The care system is ‘fragile’ due to ‘inadequate and unsustainable’ fees from local authorities, independent care providers say.
Care England, the largest representative body for independent providers of adult social care, has warned higher staffing costs, falling profits and an increase in demand will lead to fewer council placements with private care providers in the future.
A survey carried out by Care England revealed 96% of providers expected their overall staffing budget to increase this year and all expected further increases over the next three years to keep pace with demand.
It also found only 10% of providers expected profit margins to increase in 2017/18 and this slightly increased to 15% projecting an increase in profit over the next three years.
Conversely, 55% of providers were projecting a fall in profits up to 2020.
As a result of these pressures, 32% of providers projected a decrease in placements this year which increased to 45% of providers projecting to take on less local authority placements over the next three years.
‘Care England’s survey makes is clear that providers are expecting higher staffing costs and falling profits whilst demand continues to increase,’ said Professor Martin Green, chief executive of Care England.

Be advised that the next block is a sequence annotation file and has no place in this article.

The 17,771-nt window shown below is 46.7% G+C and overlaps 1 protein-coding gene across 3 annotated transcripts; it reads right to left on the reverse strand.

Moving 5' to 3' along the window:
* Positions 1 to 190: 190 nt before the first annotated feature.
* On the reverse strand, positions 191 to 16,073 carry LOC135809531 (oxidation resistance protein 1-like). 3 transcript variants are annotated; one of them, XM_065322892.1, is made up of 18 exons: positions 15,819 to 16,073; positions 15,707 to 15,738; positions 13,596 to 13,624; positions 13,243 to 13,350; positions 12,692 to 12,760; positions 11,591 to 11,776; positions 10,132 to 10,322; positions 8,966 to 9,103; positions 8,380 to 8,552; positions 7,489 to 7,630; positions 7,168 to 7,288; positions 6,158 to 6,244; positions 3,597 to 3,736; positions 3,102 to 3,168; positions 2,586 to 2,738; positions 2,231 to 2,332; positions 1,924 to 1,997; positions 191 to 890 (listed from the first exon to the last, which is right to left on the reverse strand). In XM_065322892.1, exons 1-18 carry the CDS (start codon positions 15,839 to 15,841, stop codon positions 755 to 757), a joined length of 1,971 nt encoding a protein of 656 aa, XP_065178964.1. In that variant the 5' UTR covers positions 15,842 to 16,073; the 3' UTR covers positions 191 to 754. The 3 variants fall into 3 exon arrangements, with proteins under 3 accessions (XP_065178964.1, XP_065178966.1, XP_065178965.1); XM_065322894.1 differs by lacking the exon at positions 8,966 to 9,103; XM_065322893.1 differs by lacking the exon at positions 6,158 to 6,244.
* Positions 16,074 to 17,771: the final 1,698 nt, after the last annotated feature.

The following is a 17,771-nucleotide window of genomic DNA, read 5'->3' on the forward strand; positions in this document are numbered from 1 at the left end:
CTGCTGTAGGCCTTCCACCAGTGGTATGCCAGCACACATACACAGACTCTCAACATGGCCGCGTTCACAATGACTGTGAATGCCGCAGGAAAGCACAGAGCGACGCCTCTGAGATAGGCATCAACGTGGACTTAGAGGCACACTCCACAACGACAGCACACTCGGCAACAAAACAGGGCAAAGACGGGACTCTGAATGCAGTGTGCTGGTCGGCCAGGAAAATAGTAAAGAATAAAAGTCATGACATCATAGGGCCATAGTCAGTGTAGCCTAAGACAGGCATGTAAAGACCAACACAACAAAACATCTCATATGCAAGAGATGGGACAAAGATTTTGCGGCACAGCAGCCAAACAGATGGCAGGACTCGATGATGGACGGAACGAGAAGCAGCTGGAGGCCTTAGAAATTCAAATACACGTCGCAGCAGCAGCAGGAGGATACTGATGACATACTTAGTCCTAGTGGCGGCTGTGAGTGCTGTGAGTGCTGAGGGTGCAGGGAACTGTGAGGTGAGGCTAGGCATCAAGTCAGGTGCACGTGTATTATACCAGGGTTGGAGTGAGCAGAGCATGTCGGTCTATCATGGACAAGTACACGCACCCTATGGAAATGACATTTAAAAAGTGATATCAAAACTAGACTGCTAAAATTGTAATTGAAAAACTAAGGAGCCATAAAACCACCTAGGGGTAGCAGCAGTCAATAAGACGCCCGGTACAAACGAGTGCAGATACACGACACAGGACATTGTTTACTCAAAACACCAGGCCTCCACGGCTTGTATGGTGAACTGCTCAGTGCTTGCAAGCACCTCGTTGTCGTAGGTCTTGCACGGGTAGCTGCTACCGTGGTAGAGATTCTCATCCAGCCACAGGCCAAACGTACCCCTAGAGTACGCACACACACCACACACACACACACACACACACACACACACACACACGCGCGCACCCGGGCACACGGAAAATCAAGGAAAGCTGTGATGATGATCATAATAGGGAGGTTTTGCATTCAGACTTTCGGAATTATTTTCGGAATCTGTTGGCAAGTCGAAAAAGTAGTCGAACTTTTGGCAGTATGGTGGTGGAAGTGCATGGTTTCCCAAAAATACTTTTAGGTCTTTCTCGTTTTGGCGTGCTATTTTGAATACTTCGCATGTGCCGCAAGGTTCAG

‘In order to manage this, providers are anticipating fewer local authority placements while investing in technology and services to respond to demand.
‘The sector can and must adapt, but dynamics are shifting and unless local authorities pay the commensurate rate to providers there will be a lack of capacity for local authority funded residents and the ongoing workforce challenges will not be addressed.’
Care England’s warnings come amid cuts to councils and a social care funding crisis. According to a Health Foundation report published last May, the care system faces a funding gap of £2.1bn by 2019/20.